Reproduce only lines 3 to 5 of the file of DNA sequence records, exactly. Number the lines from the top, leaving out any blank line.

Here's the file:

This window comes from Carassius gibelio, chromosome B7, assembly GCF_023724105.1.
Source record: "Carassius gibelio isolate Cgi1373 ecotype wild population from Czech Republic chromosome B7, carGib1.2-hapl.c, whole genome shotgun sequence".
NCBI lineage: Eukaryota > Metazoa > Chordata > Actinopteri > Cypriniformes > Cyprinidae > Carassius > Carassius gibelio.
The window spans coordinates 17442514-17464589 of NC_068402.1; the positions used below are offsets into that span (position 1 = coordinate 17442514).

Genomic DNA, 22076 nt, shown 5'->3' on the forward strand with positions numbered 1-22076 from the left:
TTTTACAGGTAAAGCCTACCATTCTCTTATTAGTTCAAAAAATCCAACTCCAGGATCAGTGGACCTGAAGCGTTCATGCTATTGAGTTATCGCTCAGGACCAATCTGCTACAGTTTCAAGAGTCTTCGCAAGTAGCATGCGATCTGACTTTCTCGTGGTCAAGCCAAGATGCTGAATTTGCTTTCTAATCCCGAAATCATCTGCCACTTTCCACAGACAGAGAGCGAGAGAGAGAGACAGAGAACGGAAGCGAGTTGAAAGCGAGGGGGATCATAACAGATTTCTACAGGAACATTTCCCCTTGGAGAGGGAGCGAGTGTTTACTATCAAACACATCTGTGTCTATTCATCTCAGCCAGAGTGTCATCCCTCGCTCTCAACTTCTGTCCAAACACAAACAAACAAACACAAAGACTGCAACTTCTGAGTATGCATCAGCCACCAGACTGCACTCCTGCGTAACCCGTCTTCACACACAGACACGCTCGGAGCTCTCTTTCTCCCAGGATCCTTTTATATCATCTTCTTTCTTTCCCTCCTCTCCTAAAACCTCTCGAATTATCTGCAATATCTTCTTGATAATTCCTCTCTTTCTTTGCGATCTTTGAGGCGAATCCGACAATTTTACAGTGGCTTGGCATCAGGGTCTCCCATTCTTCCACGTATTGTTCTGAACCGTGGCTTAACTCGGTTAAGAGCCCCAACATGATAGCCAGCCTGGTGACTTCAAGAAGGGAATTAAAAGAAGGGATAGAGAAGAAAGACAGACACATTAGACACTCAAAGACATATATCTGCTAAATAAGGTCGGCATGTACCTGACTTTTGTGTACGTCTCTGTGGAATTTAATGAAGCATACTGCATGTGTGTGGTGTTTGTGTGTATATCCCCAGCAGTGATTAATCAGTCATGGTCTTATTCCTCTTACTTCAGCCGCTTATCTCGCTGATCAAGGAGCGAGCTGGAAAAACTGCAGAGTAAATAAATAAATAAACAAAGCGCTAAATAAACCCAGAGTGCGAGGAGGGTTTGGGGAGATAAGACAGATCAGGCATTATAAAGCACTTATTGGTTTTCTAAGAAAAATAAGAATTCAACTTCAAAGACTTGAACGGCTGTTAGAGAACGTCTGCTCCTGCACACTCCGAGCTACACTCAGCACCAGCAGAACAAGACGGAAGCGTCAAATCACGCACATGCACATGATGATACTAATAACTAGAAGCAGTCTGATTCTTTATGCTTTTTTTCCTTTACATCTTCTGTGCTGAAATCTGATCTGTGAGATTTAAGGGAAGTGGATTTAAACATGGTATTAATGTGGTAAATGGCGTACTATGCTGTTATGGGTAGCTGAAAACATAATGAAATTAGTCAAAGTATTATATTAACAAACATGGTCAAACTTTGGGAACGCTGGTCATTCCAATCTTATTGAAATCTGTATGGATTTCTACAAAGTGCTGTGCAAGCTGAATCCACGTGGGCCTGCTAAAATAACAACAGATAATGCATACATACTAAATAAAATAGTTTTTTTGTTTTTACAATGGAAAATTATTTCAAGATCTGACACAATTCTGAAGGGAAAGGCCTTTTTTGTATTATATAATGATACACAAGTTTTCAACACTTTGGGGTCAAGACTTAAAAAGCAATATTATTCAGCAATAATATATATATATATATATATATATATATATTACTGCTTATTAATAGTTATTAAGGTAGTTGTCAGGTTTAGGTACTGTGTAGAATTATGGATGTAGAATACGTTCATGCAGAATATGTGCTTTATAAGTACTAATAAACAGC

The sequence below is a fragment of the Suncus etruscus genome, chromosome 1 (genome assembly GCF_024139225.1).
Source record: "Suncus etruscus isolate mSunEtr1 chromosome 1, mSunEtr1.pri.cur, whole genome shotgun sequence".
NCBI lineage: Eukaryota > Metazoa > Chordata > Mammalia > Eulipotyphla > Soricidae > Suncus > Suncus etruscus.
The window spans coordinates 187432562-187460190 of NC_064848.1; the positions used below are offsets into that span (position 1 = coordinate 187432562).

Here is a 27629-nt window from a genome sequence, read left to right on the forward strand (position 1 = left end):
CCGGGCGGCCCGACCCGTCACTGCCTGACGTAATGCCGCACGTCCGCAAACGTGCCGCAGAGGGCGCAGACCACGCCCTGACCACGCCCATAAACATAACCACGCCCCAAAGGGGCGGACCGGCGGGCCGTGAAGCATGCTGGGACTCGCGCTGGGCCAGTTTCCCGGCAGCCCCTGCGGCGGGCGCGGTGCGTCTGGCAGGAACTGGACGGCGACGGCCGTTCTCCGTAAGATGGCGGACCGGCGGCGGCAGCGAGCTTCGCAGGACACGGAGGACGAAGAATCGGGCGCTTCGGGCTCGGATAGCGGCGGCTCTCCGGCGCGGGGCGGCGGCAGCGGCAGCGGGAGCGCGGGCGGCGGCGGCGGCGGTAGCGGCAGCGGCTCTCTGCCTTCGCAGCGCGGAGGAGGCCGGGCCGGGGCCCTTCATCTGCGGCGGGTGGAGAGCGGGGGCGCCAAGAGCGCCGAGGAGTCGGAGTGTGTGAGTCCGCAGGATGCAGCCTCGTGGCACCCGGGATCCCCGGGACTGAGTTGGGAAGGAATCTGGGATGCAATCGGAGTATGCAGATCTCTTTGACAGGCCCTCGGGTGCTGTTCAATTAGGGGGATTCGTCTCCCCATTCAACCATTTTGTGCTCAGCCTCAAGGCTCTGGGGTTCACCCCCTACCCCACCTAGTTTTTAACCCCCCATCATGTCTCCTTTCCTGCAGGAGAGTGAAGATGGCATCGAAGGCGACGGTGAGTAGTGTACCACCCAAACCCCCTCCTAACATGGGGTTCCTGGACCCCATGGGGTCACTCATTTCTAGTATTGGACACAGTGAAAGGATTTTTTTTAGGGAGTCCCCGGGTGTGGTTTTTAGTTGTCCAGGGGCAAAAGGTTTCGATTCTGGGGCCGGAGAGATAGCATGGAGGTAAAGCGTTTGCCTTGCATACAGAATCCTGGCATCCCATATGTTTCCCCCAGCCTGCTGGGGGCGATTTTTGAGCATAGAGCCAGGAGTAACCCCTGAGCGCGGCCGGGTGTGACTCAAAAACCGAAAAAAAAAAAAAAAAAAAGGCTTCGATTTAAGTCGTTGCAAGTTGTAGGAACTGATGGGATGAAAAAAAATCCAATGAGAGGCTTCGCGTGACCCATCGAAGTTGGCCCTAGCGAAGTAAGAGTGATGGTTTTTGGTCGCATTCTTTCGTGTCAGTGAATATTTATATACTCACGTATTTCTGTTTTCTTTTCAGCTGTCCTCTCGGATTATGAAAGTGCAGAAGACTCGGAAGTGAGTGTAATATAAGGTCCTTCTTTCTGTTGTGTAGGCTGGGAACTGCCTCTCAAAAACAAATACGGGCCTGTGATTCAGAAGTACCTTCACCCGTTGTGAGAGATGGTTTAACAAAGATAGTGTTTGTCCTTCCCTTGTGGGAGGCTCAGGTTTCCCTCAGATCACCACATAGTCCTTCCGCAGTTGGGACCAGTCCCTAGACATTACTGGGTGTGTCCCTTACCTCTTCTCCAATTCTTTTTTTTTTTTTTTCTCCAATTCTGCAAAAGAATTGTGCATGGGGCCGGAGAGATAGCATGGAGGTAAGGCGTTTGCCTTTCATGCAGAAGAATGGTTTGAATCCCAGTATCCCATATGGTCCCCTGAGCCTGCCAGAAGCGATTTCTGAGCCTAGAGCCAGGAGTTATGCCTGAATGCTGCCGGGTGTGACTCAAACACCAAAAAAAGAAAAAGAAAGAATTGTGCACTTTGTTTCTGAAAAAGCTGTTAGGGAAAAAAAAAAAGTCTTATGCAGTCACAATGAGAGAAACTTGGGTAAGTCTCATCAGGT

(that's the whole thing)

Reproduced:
NCBI lineage: Eukaryota > Metazoa > Chordata > Actinopteri > Cypriniformes > Cyprinidae > Carassius > Carassius gibelio.
The window spans coordinates 17442514-17464589 of NC_068402.1; the positions used below are offsets into that span (position 1 = coordinate 17442514).

Genomic DNA, 22076 nt, shown 5'->3' on the forward strand with positions numbered 1-22076 from the left: